Dynamically evolving novel overlapping gene as a factor in the SARS-CoV-2 pandemic

  1. Chase W Nelson  Is a corresponding author
  2. Zachary Ardern  Is a corresponding author
  3. Tony L Goldberg
  4. Chen Meng
  5. Chen-Hao Kuo
  6. Christina Ludwig
  7. Sergios-Orestis Kolokotronis
  8. Xinzhu Wei  Is a corresponding author
  1. Academia Sinica, Taiwan
  2. Technical University of Munich, Germany
  3. University of Wisconsin-Madison, United States
  4. American Museum of Natural History, United States
  5. University of California, Berkeley, United States

Abstract

Understanding the emergence of novel viruses requires an accurate and comprehensive annotation of their genomes. Overlapping genes (OLGs) are common in viruses and have been associated with pandemics, but are still widely overlooked. We identify and characterize ORF3d, a novel OLG in SARS-CoV-2 that is also present in Guangxi pangolin-CoVs but not other closely related pangolin-CoVs or bat-CoVs. We then document evidence of ORF3d translation, characterize its protein sequence, and conduct an evolutionary analysis at three levels: between taxa (21 members of Severe acute respiratory syndrome-related coronavirus), between human hosts (3978 SARS-CoV-2 consensus sequences), and within human hosts (401 deeply sequenced SARS-CoV-2 samples). ORF3d has been independently identified and shown to elicit a strong antibody response in COVID-19 patients. However, it has been misclassified as the unrelated gene ORF3b, leading to confusion. Our results liken ORF3d to other accessory genes in emerging viruses and highlight the importance of OLGs.

Data availability

All data generated or analyzed during this study are included in the manuscript and supplement. Scripts and source data for all analyses and figures are provided on GitHub at https://github.com/chasewnelson/SARS-CoV-2-ORF3d and Zenodo at https://zenodo.org/record/4052729.

The following previously published data sets were used
    1. Submitting laboratories
    (2020) EpiFluTM
    GISAID's EpiFluTM Database.
    1. Finkel et al
    (2020) Decoding SARS-CoV-2 coding capacity
    GEO database, sample IDs: SRR11713366, SRR11713367, SRR11713368, SRR11713369 from GSE149973.

Article and author information

Author details

  1. Chase W Nelson

    Biodiversity Research Center, Academia Sinica, Taipei, Taiwan
    For correspondence
    cwnelson88@gmail.com
    Competing interests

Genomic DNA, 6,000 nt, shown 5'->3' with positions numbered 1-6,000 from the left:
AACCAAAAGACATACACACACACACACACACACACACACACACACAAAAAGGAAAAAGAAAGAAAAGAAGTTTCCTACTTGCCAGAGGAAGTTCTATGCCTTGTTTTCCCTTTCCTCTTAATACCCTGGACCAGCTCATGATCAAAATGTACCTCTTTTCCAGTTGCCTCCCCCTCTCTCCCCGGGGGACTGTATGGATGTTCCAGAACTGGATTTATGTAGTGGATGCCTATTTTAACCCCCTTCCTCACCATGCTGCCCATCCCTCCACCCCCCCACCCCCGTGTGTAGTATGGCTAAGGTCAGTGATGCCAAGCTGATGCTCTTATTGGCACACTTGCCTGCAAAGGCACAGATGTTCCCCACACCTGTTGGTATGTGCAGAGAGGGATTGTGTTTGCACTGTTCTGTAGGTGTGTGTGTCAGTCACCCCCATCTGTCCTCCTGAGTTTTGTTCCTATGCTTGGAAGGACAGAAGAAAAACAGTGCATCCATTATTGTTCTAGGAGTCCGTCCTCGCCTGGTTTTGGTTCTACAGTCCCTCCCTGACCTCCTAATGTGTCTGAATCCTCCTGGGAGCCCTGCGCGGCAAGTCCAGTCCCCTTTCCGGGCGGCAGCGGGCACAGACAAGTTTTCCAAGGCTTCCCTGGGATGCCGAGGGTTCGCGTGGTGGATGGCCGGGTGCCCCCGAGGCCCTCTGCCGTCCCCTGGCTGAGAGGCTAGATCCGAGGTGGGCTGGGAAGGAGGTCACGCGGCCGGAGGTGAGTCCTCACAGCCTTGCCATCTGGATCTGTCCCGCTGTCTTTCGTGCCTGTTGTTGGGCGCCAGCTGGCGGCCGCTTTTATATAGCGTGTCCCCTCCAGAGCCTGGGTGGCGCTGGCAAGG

The authors declare that no competing interests exist.
    ORCID icon "This ORCID iD identifies the author of this article:" 0000-0001-6287-1598
  2. Zachary Ardern

    Chair for Microbial Ecology, Technical University of Munich, Freising, Germany
    For correspondence
    zachary.ardern@tum.de
    Competing interests
    The authors declare that no competing interests exist.
  3. Tony L Goldberg

    University of Wisconsin-Madison, Madison, United States
    Competing interests
    The authors declare that no competing interests exist.
  4. Chen Meng

    Bavarian Center for Biomolecular Mass Spectrometry, Technical University of Munich, Freising, Germany
    Competing interests
    The authors declare that no competing interests exist.
  5. Chen-Hao Kuo

    Biodiversity Research Center, Academia Sinica, Taipei, Taiwan
    Competing interests
    The authors declare that no competing interests exist.
  6. Christina Ludwig

    Bavarian Center for Biomolecular Mass Spectrometry, Technical University of Munich, Freising, Germany
    Competing interests
    The authors declare that no competing interests exist.
    ORCID icon "This ORCID iD identifies the author of this article:" 0000-0002-6131-7322
  7. Sergios-Orestis Kolokotronis

    Institute for Comparative Genomics, American Museum of Natural History, New York, United States
    Competing interests
    The authors declare that no competing interests exist.
    ORCID icon "This ORCID iD identifies the author of this article:" 0000-0003-3309-8465
  8. Xinzhu Wei

    Departments of Integrative Biology and Statistics, University of California, Berkeley, Berkeley, United States
    For correspondence
    aprilwei@berkeley.edu
    Competing interests
    The authors declare that no competing interests exist.

Funding

Academia Sinica (Postdoctoral Research Fellowship)

  • Chase W Nelson

National Philanthropic Trust (Grant)

  • Zachary Ardern

University of Wisconsin-Madison (John D. MacArthur Professorship Chair)

  • Tony L Goldberg

National Science Foundation (IOS grants #1755370 and #1758800)

  • Sergios-Orestis Kolokotronis

The funders had no role in study design, data collection and interpretation, or the decision to submit the work for publication.

Reviewing Editor

  1. Antonis Rokas, Vanderbilt University, United States

Version history

  1. Received: June 3, 2020
  2. Accepted: September 30, 2020
  3. Accepted Manuscript published: October 1, 2020 (version 1)
  4. Version of Record published: November 10, 2020 (version 2)

Copyright

© 2020, Nelson et al.

This article is distributed under the terms of the Creative Commons Attribution License permitting unrestricted use and redistribution provided that the original author and source are credited.

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  1. Chase W Nelson
  2. Zachary Ardern
  3. Tony L Goldberg
  4. Chen Meng
  5. Chen-Hao Kuo
  6. Christina Ludwig
  7. Sergios-Orestis Kolokotronis
  8. Xinzhu Wei
(2020)
Dynamically evolving novel overlapping gene as a factor in the SARS-CoV-2 pandemic
eLife 9:e59633.
https://doi.org/10.7554/eLife.59633

Share this article

https://doi.org/10.7554/eLife.59633

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